Simplicity as a spiritual discipline
Over this last month I have been writing about the spiritual disciplines of faith. A spiritual discipline is anything we do regularly that draws us closer to God. The spiritual discipline of simplicity may be the most difficult for Americans, who live in the land of plenty, to understand and practice. You may not think of simplicity as a spiritual discipline at all. But as you think about all the stuff you have accumulated, and stacked neatly and not-so-neatly in every storage corner you can find, perhaps you should take very seriously the importance of practicing simplicity as a spiritual discipline.
Do you remember a time in your life when you had fewer things, and life seemed simpler? I remember my college days as simpler days. My roommate and I bought a repossessed sofa for $50. We showed simplistic discipline by passing up the other two matching pieces of furniture, though the reason was not spiritual at all. We didn’t have the money, nor was there space in our dorm room. We used bricks and boards for shelves and a foot locker for a coffee table.
But I must confess: Our lives of simplicity were not chosen, but forced on us. We were not living to have a better understanding of our faith in Jesus, but were dreaming of future days of employment when success would surely bring us all the toys of life.
I think we could consider the 10th commandment the simplicity commandment. “Thou shalt not covet your neighbor’s house; you shall not covet your neighbor’s wife, or his manservant, or his maidservant, or his ox, or his donkey, or anything that is your neighbor’s” (Exodus 20:17). Coveting is a very persuasive sin.
Nowhere is the need to live more simply more necessary than in the lives of our children. Go into any child’s playroom, and you will likely see a small version of the Walmart toy department. Therefore, every parent is amazed when their child exclaims, “I am bored. There is nothing to do!” Do you remember days when sticks could become a make-believe gun, baton, secret transmitter, or other imaginary device and we would be entertained for hours?
I don’t think we can keep our children from being bored by buying them every toy their heart desires. I believe that teaching them they can’t have everything they want will be one of the greatest gifts we can teach them as they grow older. I recommend giving your child chores when they are bored. They may still get bored, but they won’t tell you about it. If we really want them to remember what the greatest gift they will ever have is, then we will point them to faith in Jesus Christ, rather than the new toy that pacifies their momentary desires.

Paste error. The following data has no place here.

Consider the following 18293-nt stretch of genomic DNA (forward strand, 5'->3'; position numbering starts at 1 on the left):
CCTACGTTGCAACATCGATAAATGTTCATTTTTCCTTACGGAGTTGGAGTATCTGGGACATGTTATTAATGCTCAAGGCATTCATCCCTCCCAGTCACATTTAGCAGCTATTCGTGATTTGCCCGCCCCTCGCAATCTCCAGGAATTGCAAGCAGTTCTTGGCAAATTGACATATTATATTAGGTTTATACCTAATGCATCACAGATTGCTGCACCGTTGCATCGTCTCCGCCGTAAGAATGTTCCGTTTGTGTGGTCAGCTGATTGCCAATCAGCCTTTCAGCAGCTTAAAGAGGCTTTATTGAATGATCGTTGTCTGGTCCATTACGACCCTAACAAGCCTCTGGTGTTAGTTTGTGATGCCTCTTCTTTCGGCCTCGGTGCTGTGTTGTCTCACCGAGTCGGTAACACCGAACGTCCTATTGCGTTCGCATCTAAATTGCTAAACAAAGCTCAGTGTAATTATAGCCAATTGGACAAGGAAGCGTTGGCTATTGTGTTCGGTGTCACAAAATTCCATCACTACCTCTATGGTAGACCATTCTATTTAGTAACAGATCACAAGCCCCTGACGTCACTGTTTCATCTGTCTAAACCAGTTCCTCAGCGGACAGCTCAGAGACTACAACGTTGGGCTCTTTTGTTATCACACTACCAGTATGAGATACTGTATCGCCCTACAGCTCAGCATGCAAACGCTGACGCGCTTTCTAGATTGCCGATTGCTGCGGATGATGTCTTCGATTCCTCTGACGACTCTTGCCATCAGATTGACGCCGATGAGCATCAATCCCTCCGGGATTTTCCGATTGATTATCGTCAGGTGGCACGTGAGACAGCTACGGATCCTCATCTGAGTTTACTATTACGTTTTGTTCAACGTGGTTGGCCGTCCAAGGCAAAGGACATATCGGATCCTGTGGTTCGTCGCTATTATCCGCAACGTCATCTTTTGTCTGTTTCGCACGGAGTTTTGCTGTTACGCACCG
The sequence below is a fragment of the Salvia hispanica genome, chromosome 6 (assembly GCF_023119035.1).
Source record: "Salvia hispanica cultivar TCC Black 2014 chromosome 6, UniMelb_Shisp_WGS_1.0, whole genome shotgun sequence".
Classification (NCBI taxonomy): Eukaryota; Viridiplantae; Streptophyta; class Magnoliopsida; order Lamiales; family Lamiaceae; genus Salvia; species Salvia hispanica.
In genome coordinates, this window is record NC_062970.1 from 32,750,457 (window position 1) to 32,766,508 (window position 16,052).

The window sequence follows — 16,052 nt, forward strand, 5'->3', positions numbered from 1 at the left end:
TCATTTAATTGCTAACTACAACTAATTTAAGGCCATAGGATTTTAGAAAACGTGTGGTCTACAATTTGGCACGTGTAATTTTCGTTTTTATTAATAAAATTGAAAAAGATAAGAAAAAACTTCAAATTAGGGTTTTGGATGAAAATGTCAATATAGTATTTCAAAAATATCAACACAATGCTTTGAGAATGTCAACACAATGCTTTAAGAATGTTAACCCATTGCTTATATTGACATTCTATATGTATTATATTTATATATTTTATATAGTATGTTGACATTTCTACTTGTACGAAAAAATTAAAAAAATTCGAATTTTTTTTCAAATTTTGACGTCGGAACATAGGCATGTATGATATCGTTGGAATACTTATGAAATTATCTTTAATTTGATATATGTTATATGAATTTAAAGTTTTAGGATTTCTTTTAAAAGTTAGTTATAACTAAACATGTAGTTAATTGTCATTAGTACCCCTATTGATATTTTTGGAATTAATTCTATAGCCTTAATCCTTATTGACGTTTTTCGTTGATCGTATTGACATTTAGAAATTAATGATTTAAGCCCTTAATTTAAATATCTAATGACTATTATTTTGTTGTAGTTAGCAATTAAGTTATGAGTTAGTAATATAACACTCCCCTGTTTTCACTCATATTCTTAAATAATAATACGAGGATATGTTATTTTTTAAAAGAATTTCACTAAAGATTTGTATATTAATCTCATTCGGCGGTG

In his book, “Celebration of Discipline,” Richard Foster offers these controlling principles of simplicity:
1) Buy for usefulness.
2) Reject that which causes addiction or dependency.
3) Give things away.
4) Don’t become enthralled by gadgets.
5) Enjoy things without owning them.
6) Enjoy creation, which you can’t own.
7) Don’t buy things on credit.
8) Reject anything that keeps you from putting God’s kingdom first.
This last principle is taken directly from Matthew 6:31-33. The words are very wise counsel for anyone living in our very complex world. Jesus says, “Therefore do not worry, saying, ‘What will we eat?’ or ‘What will we drink?’ or ‘What will we wear?’ For it is the Gentiles who strive for all these things; and indeed your heavenly Father knows that you need all these things. But strive first for the kingdom of God and his righteousness, and all these things will be given to you as well.”
Is there a closet door that you don’t open because you are afraid of the avalanche that will fall down upon you? Have you rented a storage facility, or placed a Pod in your yard because you have run out of room for all those indispensable treasures? Have you told everyone that you do not live to keep up with what others have bought, but your actions don’t correspond with your words? What changes can you make to have a simpler life, both materially and in time management? Have you ever prayed to God asking him to show you how you can live a simpler life?
To find out more about Al Earley or read previous articles, visit www.lagrangepres.com.